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Forgiveness: A Growing Anti-Death Penalty Movement in Iran

Published in: Atlantic Council

With 253 executions in 2018—including six people executed for offenses they allegedly committed as children—Iran is still among the world’s leading executioners, according to Amnesty International’s recent annual report on global trends in executions. Yet executions in Iran dropped by half last year, from 507 in 2017.  

Samereh Alinejad pardoned her son’s killer moments before his hanging. © ISNA

The significant reduction is mostly attributable to the reform of Iran’s draconian drug law that went into force in late 2017. The long-awaited amendment had originally sought to outlaw executions for all nonviolent drug offenses. After legislative battles, the final version did not go so far, but it substantially raised the amount of drugs the suspect was found to possess for a mandatory death penalty. Since January 2018, the Iranian judiciary has largely halted executions for drug offenses as they review the cases of 15,000 convicts on death row. 

The change in the law comes after almost a decade of advocacy on the ground and pressure from international human rights bodies. But there is also a parallel movement inside Iran largely outside traditional human rights work—led by charities and celebrities as well as some judiciary officials—that appears to be changing Iranian views about the death penalty. 

Before the drug-law amendment, the majority of executions were for drug related offenses. With the new law in force, it appears that the majority of those executed in 2018 had been convicted of intentional murder under the qisas principle, an Islamic principle that translates as retribution in kind. Under the qisas principle, the victim’s heirs can seek the death penalty, or instead forgive and request “blood money,” in which case the judge can sentence the accused to up to ten years in prison.

Over the years in Iranian civil society’s fight against the death penalty, activists have tried to convince the families of the victims to forgive as a means of last resort. Over the past decade, these efforts have increased, leading to at least 200 cases of forgiveness each year for the past four years. In 2018, Iran Human Rights, a nongovernmental group based in Norway, reported an increase in the movement to encourage families to forgive, recording 272 such cases—almost the same as the number of recorded executions. The real number of cases in which the families forgive is most likely higher.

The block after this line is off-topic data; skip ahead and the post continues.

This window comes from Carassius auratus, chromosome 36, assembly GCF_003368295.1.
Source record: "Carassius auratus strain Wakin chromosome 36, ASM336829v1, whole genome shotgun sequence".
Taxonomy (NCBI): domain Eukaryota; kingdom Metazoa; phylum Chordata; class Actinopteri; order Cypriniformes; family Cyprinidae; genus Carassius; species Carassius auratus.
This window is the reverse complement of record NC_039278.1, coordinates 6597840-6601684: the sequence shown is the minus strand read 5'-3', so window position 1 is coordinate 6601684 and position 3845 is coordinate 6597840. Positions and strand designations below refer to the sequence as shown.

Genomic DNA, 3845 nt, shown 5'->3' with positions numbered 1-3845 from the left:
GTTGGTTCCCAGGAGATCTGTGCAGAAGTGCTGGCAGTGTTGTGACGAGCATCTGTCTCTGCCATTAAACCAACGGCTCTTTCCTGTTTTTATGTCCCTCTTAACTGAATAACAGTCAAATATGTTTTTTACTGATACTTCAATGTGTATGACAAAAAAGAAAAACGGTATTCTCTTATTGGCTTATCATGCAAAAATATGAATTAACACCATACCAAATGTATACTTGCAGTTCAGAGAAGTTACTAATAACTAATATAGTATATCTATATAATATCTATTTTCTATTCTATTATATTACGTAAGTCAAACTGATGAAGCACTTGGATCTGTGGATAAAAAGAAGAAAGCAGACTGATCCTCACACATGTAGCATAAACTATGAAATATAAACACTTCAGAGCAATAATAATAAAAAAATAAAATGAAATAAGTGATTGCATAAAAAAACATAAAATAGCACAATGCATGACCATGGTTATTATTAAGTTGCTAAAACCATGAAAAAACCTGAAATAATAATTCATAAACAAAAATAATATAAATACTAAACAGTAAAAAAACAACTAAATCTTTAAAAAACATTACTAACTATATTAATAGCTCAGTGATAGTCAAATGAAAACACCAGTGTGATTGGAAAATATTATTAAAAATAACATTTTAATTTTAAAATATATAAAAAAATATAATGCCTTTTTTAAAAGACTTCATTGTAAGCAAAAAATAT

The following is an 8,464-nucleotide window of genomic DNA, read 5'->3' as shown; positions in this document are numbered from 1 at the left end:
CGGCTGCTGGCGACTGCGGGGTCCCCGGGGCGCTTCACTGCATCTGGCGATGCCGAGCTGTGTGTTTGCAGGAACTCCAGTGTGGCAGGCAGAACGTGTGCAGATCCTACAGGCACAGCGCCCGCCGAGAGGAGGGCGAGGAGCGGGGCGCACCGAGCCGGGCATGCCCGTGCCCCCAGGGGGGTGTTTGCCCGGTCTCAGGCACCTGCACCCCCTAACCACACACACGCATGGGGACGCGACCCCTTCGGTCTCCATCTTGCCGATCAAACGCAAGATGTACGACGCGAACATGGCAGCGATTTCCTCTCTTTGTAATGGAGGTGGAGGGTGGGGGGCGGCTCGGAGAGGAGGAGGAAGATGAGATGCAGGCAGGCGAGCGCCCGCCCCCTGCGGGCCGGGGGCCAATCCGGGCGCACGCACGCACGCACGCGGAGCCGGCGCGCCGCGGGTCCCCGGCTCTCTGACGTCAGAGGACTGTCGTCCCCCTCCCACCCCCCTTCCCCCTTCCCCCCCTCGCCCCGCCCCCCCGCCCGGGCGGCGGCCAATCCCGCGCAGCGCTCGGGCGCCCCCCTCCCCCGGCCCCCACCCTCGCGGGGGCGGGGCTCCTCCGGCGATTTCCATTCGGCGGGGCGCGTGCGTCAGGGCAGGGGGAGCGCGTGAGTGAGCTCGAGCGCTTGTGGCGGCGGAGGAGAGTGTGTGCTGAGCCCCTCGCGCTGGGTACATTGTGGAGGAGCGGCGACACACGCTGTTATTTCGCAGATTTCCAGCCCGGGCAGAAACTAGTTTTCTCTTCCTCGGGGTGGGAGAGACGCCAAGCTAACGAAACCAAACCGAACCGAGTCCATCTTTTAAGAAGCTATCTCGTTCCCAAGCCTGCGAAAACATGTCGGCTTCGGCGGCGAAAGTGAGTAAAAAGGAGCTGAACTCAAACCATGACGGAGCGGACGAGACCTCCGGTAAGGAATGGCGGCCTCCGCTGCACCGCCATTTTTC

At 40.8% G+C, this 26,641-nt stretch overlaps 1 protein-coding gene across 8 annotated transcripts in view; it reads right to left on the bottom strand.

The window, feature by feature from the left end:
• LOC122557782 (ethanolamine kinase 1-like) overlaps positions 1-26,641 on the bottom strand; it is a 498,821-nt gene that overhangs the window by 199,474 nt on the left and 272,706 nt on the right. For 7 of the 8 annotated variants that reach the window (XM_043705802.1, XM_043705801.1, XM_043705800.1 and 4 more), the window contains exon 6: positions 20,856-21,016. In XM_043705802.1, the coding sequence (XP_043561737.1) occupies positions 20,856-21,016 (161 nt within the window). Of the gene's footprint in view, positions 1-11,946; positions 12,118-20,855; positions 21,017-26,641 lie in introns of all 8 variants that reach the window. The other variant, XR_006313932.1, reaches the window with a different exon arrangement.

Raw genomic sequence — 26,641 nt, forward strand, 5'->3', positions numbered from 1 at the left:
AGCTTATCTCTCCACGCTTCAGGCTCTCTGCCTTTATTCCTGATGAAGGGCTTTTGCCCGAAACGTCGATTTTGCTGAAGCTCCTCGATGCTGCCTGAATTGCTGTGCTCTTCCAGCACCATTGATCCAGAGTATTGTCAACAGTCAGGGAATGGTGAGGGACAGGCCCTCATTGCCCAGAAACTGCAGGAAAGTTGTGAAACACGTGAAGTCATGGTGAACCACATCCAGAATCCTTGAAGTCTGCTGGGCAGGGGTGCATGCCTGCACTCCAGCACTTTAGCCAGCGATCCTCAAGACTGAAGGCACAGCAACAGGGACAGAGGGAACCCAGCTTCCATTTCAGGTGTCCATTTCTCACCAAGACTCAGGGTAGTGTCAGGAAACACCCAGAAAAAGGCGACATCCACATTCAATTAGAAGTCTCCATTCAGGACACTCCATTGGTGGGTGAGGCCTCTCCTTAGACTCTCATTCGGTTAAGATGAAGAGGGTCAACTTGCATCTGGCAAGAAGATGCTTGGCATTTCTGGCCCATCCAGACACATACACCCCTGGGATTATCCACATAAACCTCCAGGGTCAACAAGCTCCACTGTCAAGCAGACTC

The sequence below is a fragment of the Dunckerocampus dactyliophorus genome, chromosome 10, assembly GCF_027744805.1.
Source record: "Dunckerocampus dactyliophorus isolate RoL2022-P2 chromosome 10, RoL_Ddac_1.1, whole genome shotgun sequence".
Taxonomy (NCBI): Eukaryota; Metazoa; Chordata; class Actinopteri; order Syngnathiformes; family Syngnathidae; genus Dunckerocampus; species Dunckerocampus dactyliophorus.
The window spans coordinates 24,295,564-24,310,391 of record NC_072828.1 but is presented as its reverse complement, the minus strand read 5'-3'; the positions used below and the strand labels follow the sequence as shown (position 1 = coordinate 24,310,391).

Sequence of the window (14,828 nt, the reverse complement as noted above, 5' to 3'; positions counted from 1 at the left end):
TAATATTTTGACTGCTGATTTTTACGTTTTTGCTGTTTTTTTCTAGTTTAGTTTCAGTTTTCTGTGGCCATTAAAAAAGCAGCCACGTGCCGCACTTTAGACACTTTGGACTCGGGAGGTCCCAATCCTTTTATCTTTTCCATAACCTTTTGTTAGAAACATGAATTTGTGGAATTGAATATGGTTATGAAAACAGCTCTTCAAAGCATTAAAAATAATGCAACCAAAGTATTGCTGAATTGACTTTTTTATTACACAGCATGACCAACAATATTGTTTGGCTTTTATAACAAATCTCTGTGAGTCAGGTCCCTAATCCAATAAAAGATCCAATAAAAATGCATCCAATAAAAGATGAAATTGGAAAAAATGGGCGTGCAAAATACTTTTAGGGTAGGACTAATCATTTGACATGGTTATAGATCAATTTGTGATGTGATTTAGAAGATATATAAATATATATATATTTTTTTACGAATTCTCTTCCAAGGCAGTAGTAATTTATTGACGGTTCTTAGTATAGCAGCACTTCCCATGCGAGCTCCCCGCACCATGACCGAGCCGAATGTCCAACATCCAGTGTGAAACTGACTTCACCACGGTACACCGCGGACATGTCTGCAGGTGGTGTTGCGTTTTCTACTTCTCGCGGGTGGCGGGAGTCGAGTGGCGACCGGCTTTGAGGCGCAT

Judicial officials also encourage forgiving, but the heart of the movement has been activists, charity workers and journalists. Groups such as Imam Ali Society and other associations that support prisoners—as well as independent activists—have worked across the country to mediate between families of victims and the accused in informal settings to convince the victims’ heirs to forego executions. In return, families often ask for blood money. The official government rate for blood money for an adult male is around $55,000 (USD), but families can ask for whatever amount they want.

Many of the accused’s families cannot afford those payments—GDP per capita was just $5,600 in Iran in 2017—and charity workers and activists often join forces with celebrities such as actors and soccer players to raise the funds. Every year, activists organize fund-raising events in which celebrities—and in exceptional cases, government officials—participate. 

Shahindokht Molaverdi, the former vice president for women and family affairs, participated in some of the fund-raising efforts when she was in office. In December, Asghar Farhadi—the Iranian film director and two-time Oscar winner—along with Rakhshan Bani Etemad—another respected film director—organized a screening to raise funds for two people on death row for crimes they allegedly committed as children.

Iranian journalists have also made a difference by reporting on the irreversible harm executions cause to families, particularly in the case of juvenile offenders. Newspapers have also featured interviews with families who have chosen not to ask for the death penalty, expressing their peace with their decision.

Many efforts have been focused on child offenders and women who are accused of killing their husbands. They have not saved everyone. At least 180 people were executed for murder in 2018 and Amnesty International estimates that 90 people are on death row in Iran for crimes they committed as children.

International law restricts the imposition of the death penalty—in countries that choose to retain it—for the most serious crimes such as murder and completely bans it for crimes committed by children. Human Rights Watch and many other groups, as well as the European Union, oppose the death penalty because it is inherently cruel and irreversible. In this framework, requiring families to forgive is not a sufficient or real alternative to abolishing the death penalty.

Rights should not depend on public opinion, but today Iranian society is more informed about the irreversible harm of executions, particularly with regard to children, thanks to the work of activists. The movement is saving lives and playing an important role in changing public opinion about executions in Iran. The government may not abolish the death penalty tomorrow, but it should heed the activists’ calls and take the next step toward that goal today, by categorically imposing a moratorium on executing people for crimes they allegedly committed as children.

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